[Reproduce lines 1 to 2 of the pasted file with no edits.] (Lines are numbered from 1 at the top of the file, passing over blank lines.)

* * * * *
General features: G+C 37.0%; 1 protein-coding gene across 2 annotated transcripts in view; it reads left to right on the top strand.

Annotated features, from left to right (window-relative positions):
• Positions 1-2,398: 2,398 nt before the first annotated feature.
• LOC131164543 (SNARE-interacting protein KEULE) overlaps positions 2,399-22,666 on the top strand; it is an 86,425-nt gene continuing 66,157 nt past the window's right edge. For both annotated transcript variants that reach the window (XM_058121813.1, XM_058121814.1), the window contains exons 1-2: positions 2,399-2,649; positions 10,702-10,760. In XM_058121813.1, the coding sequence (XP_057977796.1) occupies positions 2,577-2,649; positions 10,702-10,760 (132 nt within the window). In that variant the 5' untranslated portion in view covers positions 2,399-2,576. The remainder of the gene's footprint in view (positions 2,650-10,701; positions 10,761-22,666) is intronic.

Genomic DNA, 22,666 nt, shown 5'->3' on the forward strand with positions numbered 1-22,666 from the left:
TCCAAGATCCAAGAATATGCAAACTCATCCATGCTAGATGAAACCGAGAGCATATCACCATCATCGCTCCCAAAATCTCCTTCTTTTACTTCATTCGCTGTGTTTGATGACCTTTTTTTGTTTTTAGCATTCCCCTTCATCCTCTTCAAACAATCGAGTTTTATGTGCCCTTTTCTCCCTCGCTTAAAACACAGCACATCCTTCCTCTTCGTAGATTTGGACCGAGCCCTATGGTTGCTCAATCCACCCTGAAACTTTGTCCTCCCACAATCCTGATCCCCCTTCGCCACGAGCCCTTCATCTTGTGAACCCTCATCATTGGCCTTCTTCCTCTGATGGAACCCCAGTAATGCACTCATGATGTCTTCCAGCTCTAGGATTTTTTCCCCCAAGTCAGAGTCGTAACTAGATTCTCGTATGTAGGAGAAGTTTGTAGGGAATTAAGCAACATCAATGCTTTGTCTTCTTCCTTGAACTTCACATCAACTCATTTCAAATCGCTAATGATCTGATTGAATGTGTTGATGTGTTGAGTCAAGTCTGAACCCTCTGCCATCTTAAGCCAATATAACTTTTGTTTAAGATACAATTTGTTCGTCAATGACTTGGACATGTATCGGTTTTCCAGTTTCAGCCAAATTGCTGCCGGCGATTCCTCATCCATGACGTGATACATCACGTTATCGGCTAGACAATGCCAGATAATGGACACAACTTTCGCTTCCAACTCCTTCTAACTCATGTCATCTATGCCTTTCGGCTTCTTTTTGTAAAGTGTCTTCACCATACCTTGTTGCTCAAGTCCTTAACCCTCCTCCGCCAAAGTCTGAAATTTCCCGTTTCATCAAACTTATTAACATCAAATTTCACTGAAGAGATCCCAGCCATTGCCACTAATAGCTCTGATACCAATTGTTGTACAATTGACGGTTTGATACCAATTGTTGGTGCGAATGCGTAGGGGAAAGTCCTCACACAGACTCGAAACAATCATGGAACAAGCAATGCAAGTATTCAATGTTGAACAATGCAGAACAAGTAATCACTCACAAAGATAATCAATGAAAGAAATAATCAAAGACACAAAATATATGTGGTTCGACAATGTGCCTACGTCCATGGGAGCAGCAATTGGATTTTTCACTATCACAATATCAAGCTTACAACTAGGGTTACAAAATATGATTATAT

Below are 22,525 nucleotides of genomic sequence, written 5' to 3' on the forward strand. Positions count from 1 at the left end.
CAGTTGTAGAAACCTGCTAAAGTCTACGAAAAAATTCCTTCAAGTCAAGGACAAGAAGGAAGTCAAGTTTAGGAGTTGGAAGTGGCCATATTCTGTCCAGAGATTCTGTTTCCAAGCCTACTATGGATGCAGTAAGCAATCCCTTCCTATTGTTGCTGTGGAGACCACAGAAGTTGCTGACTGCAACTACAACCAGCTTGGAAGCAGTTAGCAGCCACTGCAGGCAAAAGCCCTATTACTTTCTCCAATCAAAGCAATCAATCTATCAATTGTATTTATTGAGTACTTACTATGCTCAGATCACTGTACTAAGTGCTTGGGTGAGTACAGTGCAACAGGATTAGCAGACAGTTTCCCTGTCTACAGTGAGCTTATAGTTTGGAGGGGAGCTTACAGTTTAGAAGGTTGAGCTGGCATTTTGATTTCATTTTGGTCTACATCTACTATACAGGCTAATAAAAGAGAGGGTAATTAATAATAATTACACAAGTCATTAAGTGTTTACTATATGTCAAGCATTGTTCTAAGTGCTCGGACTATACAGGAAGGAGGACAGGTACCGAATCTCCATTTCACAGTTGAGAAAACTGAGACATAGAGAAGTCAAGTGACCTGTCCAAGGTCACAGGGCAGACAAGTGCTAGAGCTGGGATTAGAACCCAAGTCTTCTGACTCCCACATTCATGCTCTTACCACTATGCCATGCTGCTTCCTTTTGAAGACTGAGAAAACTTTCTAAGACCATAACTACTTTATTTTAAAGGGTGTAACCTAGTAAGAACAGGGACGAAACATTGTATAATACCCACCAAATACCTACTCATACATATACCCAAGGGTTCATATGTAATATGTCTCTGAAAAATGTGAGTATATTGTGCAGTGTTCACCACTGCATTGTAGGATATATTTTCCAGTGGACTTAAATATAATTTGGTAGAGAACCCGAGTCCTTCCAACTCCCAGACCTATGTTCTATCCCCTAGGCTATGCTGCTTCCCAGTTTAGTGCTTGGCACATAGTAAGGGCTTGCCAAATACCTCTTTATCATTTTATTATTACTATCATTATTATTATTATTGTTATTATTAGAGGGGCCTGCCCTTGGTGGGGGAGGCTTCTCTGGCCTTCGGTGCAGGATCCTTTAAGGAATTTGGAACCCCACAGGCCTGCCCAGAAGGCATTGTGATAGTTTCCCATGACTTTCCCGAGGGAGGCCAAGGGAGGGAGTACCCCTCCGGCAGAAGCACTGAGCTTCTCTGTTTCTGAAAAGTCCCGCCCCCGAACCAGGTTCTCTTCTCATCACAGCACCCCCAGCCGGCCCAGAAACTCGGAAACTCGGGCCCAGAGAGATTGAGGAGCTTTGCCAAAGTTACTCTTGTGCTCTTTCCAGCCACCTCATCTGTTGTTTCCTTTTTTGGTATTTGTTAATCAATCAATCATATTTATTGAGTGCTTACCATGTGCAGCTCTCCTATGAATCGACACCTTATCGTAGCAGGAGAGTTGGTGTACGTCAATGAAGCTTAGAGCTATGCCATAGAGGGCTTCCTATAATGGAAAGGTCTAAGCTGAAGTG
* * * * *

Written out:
General features: G+C 37.0%; 1 protein-coding gene across 2 annotated transcripts in view; it reads left to right on the top strand.

Annotated features, from left to right (window-relative positions):